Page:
Job Hunt – On my side of the mailbox

I am a 26-year-old post-graduate who has worked for a year straight after having their Master’s degree in Communications. I took care of guests’ children in hotels, I had experience from previous summer camps and it’s the first company that interviewed me. Of course, it was not the worse job in the world, especially as I got to live in a country I’d never been to before. But after a year working crazy hours, I wanted to find something that corresponds to my studies more and that would enable me to have a more stable life. The past few months saw me go from a “super motivated” mode to gradually succumb to disenchantment. Why?

When you are young and you want to work, it is understandable to be disappointed when you get countless NOs. But you know you’re applying for a lot of jobs and, eventually, something will come up. All my life I was lead to believe that if I studied hard and I was good at school, I would be able to find a good job after university. That was not taking into consideration that there might be no jobs left when I left. Maybe it’s my fault and I should have picked something where I was sure to find a job, where there were actual prospects, even if I hated doing it. But I saw my mum working all her life and not liking her job, because she let go of her dreams too soon. Aren’t regrets the worst?

Now, there are some jobs available in my field but you need experience – before you even get experience. But this is not the worst part and the actual point of the article is this: the worse part is getting no response. Even when you do get a reply, you rarely get feedback. It’s as if your partner broke up with you by not giving any news anymore, or giving you no reason at all. I understand that a lot of people apply but, if they’re like me, they put a lot of time and effort into CVs and cover letters. Being like that, it’s SO disheartening to get zero feedback. Did they find someone more suited? Was someone well ahead the recruitment process before me? Wasn’t my cover letter convincing enough?


Simply giving feedback would allow candidates not only to readjust their application documents with constructive comments from companies, but they would also spend less time worrying and trying to guess what they did wrong. For companies who don’t even bother to send a simple message saying the candidate has not been picked – to me that’s just impolite and disrespectful. At least when you get those messages you don’t have feedback but you know where to stand pretty quickly and you don’t lose time trying to follow up on these jobs. This is very true for France, my country; I found that applying in the UK and Ireland, a lot of companies would at least answer you when you apply.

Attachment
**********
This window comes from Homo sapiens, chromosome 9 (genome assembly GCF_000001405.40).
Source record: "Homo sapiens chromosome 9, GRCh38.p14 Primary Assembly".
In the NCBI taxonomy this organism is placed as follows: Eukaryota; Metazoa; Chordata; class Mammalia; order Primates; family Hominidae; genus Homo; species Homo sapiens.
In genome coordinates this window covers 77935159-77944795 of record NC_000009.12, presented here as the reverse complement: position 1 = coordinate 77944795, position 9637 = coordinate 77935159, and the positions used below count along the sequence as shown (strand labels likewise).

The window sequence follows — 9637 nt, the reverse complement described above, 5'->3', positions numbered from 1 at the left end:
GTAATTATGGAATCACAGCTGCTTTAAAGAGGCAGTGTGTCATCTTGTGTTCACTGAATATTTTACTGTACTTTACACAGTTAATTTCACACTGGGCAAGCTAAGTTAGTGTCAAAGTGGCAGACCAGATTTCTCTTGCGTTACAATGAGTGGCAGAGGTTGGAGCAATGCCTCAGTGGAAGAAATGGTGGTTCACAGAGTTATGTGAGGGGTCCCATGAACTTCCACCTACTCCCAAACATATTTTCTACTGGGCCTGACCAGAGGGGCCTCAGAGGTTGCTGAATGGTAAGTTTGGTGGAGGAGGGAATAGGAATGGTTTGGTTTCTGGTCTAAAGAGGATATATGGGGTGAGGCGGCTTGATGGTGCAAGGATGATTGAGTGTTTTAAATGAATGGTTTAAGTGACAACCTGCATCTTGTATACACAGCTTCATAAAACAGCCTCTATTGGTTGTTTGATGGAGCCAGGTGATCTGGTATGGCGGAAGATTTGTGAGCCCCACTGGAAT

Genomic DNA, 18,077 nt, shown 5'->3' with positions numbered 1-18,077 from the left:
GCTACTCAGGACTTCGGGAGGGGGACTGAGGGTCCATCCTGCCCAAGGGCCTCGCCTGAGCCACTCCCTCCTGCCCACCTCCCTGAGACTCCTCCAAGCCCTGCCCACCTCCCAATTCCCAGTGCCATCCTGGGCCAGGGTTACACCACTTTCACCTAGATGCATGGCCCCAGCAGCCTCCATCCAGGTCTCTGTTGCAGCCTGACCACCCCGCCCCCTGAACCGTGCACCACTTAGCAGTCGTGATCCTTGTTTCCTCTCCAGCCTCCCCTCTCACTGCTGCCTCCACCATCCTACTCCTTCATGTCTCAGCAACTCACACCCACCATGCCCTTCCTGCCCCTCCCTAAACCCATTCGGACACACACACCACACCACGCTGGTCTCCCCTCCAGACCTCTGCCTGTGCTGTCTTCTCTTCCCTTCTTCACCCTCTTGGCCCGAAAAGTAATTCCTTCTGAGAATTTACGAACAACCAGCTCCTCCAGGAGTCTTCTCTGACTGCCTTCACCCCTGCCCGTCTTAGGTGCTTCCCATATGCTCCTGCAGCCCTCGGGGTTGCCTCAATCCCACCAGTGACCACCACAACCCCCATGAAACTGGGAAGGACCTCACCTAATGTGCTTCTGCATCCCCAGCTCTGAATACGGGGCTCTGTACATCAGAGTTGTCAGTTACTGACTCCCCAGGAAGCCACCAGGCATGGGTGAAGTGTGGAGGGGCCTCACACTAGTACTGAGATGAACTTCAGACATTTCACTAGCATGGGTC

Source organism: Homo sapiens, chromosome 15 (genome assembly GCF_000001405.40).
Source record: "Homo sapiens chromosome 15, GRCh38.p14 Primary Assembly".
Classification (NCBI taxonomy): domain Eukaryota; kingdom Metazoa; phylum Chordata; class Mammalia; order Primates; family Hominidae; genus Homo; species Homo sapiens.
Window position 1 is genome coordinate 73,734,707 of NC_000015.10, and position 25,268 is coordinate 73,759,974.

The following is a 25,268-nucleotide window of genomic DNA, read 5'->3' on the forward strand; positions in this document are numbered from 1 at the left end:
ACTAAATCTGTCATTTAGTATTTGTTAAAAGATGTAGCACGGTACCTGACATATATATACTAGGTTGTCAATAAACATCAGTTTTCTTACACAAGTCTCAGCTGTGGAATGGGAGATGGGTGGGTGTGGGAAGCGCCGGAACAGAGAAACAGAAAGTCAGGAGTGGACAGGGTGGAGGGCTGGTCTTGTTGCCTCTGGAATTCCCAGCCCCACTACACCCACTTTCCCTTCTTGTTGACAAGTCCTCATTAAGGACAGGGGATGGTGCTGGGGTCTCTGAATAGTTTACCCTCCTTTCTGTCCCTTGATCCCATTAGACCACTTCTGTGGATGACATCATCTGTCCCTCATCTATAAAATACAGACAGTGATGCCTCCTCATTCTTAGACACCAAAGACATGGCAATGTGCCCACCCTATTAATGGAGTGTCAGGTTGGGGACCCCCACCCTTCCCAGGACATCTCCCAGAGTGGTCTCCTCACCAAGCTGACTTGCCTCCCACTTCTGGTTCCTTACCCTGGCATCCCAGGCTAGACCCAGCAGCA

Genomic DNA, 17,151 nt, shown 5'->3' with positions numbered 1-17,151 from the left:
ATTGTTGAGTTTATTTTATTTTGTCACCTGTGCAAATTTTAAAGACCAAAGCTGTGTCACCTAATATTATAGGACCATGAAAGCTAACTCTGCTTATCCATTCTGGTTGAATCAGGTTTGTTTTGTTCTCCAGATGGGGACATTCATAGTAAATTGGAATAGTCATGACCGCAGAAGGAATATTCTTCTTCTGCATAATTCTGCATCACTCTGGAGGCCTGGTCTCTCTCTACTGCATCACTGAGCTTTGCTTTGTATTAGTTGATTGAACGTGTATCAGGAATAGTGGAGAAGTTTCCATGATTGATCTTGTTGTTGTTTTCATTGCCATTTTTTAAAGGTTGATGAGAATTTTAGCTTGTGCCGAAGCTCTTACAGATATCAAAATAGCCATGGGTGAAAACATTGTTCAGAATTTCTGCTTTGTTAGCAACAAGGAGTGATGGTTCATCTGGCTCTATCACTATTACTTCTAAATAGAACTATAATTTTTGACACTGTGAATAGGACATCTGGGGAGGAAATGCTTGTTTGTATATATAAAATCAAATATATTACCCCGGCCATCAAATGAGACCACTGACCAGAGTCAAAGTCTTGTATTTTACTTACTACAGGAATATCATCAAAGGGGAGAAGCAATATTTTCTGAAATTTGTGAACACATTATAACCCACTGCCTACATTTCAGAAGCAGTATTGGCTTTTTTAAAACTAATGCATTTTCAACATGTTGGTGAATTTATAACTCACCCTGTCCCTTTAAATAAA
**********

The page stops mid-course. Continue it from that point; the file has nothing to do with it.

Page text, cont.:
I know applying for jobs is not exactly like having a relationship with someone but it is frustrating and disheartening to get close to no response when you try your best and you put a lot of effort in trying to get that job. I also understand that recruiters don’t necessarily have time to reply to everyone but maybe they could try; because this is how it feels to be on the other side of the mailbox.

Is it that there really isn’t enough time, or is it that we live in a society where rejection is taboo so we don’t even bother? Do we really need all these degrees or should we start working earlier, being trained within a company, to get the experience employers want us to have when stepping out of university? I don’t know what the solution is to the current employment crisis, but I hope it gets better. After five years of studies, I feel hopeless… like I wasted my time. I know I didn’t, but that’s what it feels like. Nonetheless, I am worried about the future but I’ll keep smiling and hoping I will find a job where I will bring a smile to every single day. Or is it too much to ask?

What do you think?

Capture d’écran 2016-01-12 à 22.24.07


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